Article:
Built by Dread Pirate Wesley they are a Fokker D.VII and Fokker Eindecker E.IV, both recreated (and photographed) beautifully in mini-figure scale. There’s more to see of each aircraft (plus many more) at Wesley’s brilliant ‘Lego Aircraft’ Flickr album – click the link to take off.

Lego Fokker Eindecker

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Dangerous Erection

Lego MAZ, RSD-10 Pioneer SS-20 Saber

This website has featured a few tenuously linked erection puns over the years, but today there’s no tenuousness at all, as this green phallus-on-wheels is actually called an ‘erector-launcher’.

This Cold War era Soviet RSD-10 ‘Pioneer’ ballistic nuclear missile and the amazing MAZ 547 transporter erector-launcher which carried it come from TLCB regular Ralph Savelsberg, and they’re terrifying.

Measuring over 54ft in length, weighing 37 tons, and capable of flying 7,500km whilst carrying up to three warheads by the end of its development, the RSD-10 was at the very forefront of pointless nuclear dick-waving.

Over 650 of the things were produced, but are now thankfully destroyed (bar a few decommissioned for display purposes) after the U.S and the Soviet Union signed an agreement in 1987 to stop being total morons*.

The Soviet Union though, being a model of responsibility, sold a few of the launchers to North Korea, because they’re trustworthy and accountable state nation. Sigh.

There’s more to see of this rather brilliant mini-figure scale recreation of the MAZ 547 and RSD-10 at Ralph’s Flickr album via the link above, and if you fancy seeing a real one you can do so at the Ukraine Air Force Museum in Kiev and at the Smithsonian National Air and Space Museum in Washington D.C.

Or on the streets of Pyongyang in North Korea of course.

Lego MAZ, RSD-10 Pioneer SS-20 Saber*And if you think the U.S is any better, guess who this year pulled out of the agreement that ended the RSD-10 Pioneer’s use… Yeah, this guy.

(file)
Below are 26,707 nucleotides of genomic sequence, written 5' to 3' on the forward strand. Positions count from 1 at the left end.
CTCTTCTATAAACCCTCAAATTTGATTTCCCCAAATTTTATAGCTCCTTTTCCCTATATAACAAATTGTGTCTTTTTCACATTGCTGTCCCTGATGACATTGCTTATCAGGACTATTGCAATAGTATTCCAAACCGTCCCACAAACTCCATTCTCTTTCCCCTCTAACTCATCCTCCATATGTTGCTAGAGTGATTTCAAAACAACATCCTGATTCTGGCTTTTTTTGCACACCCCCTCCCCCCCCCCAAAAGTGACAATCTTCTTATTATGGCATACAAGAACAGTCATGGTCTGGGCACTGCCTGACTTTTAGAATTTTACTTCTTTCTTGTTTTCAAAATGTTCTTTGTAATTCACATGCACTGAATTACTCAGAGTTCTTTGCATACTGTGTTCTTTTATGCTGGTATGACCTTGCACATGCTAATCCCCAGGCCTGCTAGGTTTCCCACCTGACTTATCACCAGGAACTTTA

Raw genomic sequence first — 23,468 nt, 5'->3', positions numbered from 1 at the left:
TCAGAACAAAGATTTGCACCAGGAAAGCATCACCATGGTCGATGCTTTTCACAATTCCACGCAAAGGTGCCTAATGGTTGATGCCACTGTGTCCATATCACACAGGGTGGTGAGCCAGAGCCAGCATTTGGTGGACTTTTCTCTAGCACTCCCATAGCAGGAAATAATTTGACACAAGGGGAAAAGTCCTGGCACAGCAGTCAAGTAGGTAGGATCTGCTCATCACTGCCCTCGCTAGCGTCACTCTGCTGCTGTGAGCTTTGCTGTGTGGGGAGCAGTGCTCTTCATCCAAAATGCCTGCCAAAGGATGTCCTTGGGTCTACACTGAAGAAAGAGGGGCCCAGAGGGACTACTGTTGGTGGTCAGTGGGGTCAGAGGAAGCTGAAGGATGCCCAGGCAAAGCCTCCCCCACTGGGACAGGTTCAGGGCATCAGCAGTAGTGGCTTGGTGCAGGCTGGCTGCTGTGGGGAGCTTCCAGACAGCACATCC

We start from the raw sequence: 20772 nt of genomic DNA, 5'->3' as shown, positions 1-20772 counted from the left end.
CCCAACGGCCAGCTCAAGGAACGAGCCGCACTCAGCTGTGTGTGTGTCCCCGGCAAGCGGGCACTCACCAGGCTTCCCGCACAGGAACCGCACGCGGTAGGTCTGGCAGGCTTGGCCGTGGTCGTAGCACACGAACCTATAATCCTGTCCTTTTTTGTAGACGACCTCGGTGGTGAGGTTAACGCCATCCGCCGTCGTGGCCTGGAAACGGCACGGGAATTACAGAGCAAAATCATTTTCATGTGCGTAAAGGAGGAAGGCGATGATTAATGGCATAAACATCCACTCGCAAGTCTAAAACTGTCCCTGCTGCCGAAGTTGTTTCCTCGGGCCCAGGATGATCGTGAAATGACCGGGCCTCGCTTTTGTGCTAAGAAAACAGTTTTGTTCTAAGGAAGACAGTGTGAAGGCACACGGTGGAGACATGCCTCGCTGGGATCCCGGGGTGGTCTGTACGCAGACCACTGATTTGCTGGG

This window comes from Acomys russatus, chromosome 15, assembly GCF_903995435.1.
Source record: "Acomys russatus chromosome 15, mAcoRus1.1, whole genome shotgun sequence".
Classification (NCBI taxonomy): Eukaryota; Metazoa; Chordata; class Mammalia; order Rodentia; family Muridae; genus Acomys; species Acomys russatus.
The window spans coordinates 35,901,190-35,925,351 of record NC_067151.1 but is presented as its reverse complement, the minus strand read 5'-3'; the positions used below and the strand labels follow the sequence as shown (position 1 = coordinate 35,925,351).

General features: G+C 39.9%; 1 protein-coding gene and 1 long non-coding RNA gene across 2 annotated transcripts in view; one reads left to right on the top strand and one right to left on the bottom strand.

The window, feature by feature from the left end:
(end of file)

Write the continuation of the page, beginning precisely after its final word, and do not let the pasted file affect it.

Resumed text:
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Tilt!

Lego Ling-Temco-Vought (LTV) XC-142

From one weird aircraft to another today, only this one was real (sort of). Built in the 1960s, the Ling-Temco-Vought (LTV) XC-142 was an experimental tilt-rotor vertical take-off/landing aircraft, and it really did look as odd as it does here.

It worked too, with five prototypes performing successful test flights in the mid-1960s. However with four 2,850bhp engines the XC-142 probably wasn’t a particularly fuel efficient way to transport 4,000kgs of military stuff, and thus the project didn’t prove financially viable, being shelved in 1966.

Today just one prototype XC-142 survives, but Henrik Jensen has added another with his rather excellent recreation of the tilting oddity. There’s more to see at Henrik’s Flickr photostream and on MOCpages – click the links to tilt the table.

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Swordfish

Lego Sky-Fi Swordfish

Not the 2001 thriller in which Halle Berry was paid extra to get her norks out, but this; the AR-31 Swordfish seaplane, so called because it looks precisely nothing like a swordfish.

Built from deep within the mind of previous bloggee Jon Hall there’s much more to see (and an intriguing backstory to read) at the Swordfish’s Flickr album. Click the link above to make the jump.

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Semovente Self-Propelled Gun

Lego Semovente da 75/18 Self-Propelled Gun

We’ve written about Italy’s disastrous North African campaign during the Second Wold War before, so we’re skipping the history today to get straight to the MOC, a Semovente da 75/18 self-propelled gun (tank?), as built by Rebla of Flickr. Rebla’s mini-figure scale model recreates the Semovente beautifully, and even includes (sort of) working suspension on its tracks. There’s more to see of Rebla’s wonderful World War 2 tank (including a rather debonaire-looking driver) on Flickr – click on the link above to self-propel your way there.